When the TSA was first formed in the comparatively innocent times just after September 11, 2001 (yes, you read that right), it was expressly prohibited that the workforce be unionized. Since then, the number of employees has exploded from 16,500 to 62,500. The amount of abuse travelers put up with has risen exponentially, from pat-downs to porno scanners. And the number of terrorists caught by TSA has… Well, that’s still a big, fat zero.
Nonetheless, TSA Administrator John Pistole, who knows which side his bread is buttered on, has allowed the TSA to go forward with an American Federation of Government Employees union contract. And just when you thought the TSA couldn’t get any worse.
While my views on unions are well-known, I think it bears repeating that this can only end in a disaster for both American travel security and Americans’ wallets.
Consider the example of the teachers’ unions. Since 1970, the cost of educating one student from kindergarten through 12th grade has roughly tripled, from $55,000 to $155,000 in inflation-adjusted dollars. Since 1970, American students have seen no improvement in math and reading, and regression in science scores.
This is because, once unionized, the workforce becomes entirely caught up in labor concerns to the detriment of their actual jobs. Hence, students suffer once the teachers’ unions begin to treat the public school system as nothing more than a jobs bank.
Using the example of history, it is easy to see that unionization of a workforce entrenches the worst elements of that workforce. Efficiency is sacrificed, goals go unmet, poor performers cannot be fired, and consumers bear the brunt of this failure.
Of course, airport security seems important enough that we should want to avoid these things, but no matter. The screeners pressed ahead with their unionization anyway, the public be damned. After all, the attitude of the unions has always been that the public owes them jobs, not that they owe the public a job well done.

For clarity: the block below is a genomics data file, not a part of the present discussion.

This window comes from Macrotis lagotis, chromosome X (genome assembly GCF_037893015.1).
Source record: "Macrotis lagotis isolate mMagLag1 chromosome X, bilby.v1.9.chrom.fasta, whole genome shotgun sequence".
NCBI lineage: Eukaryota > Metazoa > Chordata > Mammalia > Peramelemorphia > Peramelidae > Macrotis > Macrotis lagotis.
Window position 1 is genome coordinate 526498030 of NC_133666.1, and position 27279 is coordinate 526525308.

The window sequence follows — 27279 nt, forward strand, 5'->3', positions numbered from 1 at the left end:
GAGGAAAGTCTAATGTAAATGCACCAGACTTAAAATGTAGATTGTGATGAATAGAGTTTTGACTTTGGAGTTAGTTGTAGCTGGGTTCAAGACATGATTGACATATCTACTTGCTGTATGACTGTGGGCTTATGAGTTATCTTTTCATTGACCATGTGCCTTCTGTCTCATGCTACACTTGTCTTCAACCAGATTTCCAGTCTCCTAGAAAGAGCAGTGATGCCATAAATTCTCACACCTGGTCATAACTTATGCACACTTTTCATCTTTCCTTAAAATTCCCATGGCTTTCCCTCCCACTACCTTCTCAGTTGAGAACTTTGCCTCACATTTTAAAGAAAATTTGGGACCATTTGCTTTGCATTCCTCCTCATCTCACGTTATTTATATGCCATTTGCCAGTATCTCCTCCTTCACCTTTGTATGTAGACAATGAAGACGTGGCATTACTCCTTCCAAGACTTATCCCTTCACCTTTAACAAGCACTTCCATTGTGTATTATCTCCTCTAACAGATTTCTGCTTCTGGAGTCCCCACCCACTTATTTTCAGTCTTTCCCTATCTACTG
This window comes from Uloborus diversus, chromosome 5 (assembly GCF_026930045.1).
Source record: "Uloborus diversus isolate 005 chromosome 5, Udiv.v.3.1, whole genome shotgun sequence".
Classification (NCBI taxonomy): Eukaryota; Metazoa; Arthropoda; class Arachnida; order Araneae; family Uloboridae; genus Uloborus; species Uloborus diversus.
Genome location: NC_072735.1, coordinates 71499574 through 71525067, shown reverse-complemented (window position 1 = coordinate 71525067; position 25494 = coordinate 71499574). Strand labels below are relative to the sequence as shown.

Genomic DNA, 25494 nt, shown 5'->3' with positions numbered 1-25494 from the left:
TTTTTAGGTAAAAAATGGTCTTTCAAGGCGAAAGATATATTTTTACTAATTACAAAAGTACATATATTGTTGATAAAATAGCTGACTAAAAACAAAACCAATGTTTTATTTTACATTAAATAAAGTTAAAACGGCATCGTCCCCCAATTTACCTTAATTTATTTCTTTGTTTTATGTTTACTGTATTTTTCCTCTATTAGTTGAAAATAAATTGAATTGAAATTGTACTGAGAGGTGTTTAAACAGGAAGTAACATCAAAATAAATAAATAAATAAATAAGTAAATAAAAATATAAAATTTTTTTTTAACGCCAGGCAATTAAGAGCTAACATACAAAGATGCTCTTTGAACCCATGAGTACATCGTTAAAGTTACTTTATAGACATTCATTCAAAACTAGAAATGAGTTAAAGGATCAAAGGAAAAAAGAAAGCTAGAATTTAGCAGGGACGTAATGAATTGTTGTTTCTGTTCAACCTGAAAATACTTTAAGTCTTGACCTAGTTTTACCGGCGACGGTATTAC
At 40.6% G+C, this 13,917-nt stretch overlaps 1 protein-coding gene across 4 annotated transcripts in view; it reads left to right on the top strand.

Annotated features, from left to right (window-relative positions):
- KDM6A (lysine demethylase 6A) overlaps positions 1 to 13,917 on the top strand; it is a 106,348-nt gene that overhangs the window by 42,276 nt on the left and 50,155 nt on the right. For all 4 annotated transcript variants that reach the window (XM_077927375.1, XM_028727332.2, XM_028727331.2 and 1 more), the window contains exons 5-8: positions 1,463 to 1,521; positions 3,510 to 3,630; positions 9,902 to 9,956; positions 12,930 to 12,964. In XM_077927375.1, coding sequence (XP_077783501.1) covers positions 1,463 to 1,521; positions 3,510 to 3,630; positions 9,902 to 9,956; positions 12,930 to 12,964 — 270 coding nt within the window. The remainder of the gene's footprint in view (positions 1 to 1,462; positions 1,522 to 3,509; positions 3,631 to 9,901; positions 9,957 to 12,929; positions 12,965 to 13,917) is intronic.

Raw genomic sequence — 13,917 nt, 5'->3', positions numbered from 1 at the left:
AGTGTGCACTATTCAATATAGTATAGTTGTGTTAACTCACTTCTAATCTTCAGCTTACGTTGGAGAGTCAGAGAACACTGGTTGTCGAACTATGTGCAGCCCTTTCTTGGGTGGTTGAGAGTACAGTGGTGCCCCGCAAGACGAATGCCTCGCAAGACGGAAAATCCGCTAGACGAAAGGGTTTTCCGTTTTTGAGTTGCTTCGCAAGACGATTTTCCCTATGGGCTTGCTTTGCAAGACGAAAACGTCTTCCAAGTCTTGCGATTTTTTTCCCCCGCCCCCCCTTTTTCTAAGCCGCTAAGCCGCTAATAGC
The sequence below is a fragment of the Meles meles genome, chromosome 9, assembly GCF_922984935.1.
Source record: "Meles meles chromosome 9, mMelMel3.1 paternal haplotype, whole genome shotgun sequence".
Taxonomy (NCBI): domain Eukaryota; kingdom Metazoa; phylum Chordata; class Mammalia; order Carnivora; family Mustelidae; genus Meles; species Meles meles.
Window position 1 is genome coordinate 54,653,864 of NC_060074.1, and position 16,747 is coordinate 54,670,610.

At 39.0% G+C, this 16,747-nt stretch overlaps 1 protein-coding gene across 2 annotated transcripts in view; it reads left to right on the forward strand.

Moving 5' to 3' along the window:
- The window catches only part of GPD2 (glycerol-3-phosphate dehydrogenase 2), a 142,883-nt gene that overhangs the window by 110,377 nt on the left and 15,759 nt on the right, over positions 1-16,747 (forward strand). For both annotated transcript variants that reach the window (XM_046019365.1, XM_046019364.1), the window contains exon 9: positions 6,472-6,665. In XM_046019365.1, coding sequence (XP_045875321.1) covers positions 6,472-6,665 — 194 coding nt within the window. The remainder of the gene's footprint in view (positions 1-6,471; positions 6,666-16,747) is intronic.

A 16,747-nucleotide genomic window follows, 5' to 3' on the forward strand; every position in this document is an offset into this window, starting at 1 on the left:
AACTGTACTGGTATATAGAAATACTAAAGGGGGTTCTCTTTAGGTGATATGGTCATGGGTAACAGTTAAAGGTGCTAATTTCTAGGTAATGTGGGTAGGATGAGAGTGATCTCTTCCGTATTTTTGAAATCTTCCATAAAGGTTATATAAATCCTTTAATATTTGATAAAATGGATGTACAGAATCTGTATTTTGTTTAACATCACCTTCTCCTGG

…because they give us the idea that we are safe while providing a far less than adequate level of safety. I found this video, courtesy of http://tsaoutofourpants.wordpress.com/, very informative:
Another factoid I found interesting is that no one has brought explosives on an American-originated flight in 40 years. However, if the TSA “officers” and the traveling public are convinced that these machines will help keep that streak alive, and yet they are demonstrably worse than the old-style metal detectors, then it can reasonably be concluded that the machines are actively making us less safe by lulling us into a false sense of security while failing to catch real threats.
Then again, I simply do not accept the idea that an outfit like the TSA has moved the needle higher in security at all. The reason why most planes don’t blow up is because, out of 7 billion people in this world, all but a handful won’t ever blow up a plane. And the ones who might are marginalized otherwise.
The point of diminishing returns has been reached and exceeded long before TSA existed. At this point, TSA’s annual budget of more than $8 billion is worth about as much in actual security as your own vigilance. Possibly less.
The inevitable question that I get from security-statists upon saying that is, “well won’t that make it easier for terrorists?” Sure. But terrorists have an incredibly difficult time of it anyway (and it bears repeating that TSA has never, ever caught a single terrorist). If we spend $8 billion of federal money and have a terrorist attack every decade or two, would that really be any better than spending $0 of federal money and having a terrorist attack every decade or two?
The idea that we can make the threat completely disappear is false. What is left is a balancing act of economic interests, freedom interests, and security interests.
Let’s stop shoveling money at the TSA on the basis of boogeyman stories and start talking tradeoffs like adults.